Attaching the lift bar to the keyboard. This gives a nice snapping sound.

After attaching the lift bar at the keyboard, I can feel that it is securely set in place. No need to worry that it will fall off. The lift bar is secured by neodymium magnets. It fits so good that it looks like a part of the keyboard itself.

Replacement and alternative keycaps

Thanks System76 team for adding these keycaps in the package! These keycaps are used to change the default color scheme of the keyboard or its layout. As of now, I haven't replaced what System76 has set as the default layout.

The replacement keycaps. The material and layout is very much the same as the ones installed in the keyboards itself. It is really just a color difference.

The keycaps, both in the box and at the keyboard, are made with PBT plastic and has an XDA profile.

Under the keycap.

Kailh Box Jade Switch

When buying a Launch Keyboard, you have to 2 choices on the switch:

  • Kailh Box Jade
  • Kailh Box Royal

In my keyboard, I chose the Jade switch. I just love noisy keyboards!

Kailh Box Jade switch!


In general, I am happy with the experience with this keyboard. To have more experience with this keyboard, or at least proper first impressions, I am writing this very article using the Launch Keyboard.

Since this keyboard is TKL, typing feels more comfortable than a full size keyboard. The Kailh Box Jade switches provides a nice clicking sound but the actuation feels heavier than what I was using.

As for the sound, take a listen:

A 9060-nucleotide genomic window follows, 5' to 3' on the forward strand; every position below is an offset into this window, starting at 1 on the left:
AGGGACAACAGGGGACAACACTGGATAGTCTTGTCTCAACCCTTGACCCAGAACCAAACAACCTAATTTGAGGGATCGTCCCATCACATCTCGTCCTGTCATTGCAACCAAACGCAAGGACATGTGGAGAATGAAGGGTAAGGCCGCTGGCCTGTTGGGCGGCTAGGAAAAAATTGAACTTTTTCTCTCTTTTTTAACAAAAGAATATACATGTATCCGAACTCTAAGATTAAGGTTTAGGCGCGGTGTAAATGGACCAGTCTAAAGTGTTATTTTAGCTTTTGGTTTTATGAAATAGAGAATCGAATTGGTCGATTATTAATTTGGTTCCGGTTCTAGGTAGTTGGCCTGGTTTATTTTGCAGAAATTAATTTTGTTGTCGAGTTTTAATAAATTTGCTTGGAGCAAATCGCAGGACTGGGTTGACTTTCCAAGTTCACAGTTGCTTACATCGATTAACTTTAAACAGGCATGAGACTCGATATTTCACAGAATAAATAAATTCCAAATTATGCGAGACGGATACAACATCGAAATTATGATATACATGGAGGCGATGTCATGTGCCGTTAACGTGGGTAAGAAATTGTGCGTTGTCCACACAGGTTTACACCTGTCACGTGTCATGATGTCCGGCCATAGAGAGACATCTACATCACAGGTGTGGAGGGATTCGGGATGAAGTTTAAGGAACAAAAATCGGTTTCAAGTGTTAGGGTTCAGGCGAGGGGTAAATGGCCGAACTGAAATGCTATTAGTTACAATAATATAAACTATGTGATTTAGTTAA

As for the typing experience, I have less difficulty reaching different keys since the layout is good. Since I'm just new to this keyboard, the layout feels weird.

One of the weirdness noticed by a lot of people is the double space bars. It took me a while of getting used to it. At start, I was hitting the gap between the two space bars. Now it is not a problem anymore, and I seem to use both the space bars without a problem. But when the time comes that it becomes a problem, I can just configure the keyboard layout to match my needs with their configurator software.

Keyboard Configurator Software

A software used to configure Launch Keyboard is available in the Pop!_Shop for Pop!_OS or as a direct download at their download page when using other Linux OSes or Windows or macOS.

The official Keyboard Configurator app in the Pop!_Shop.

The configurator app is powerful enough to customize the layout across layers. The LED setting can be configured at the same app, too.

Keyboard layout configuration page.

As for the LED settings, there are over 10 color patterns available in the app. Each pattern are configurable, such as changing the LED animation speed, brightness of the LEDs, etc...

Default LED setting for System76 Launch Keyboard.

What's Next?

Since I just acquired this Launch Keyboard, I have a lot to try with it yet. For example, I haven't used this keyboard for gaming yet – I want to know how it feels like to game with this kind of switch. Right now I'm just using it for a lot of typing and typing... Also, I haven't tried much the customization and configuration of this keyboard, I'm pretty much using the factory setting of this keyboard. Also, I want to know how long this keyboard will last. This keyboard is relatively expensive than the other keyboards in the market. I hope I get my money's worth!

Hello World! Here is how Launch Keyboard looks like from my desk!

The official page for System76 Launch can be found here:

The GitHub page for the Launch Keyboard (yeah you can theoretically build one yourself if you have the tools and materials...) here: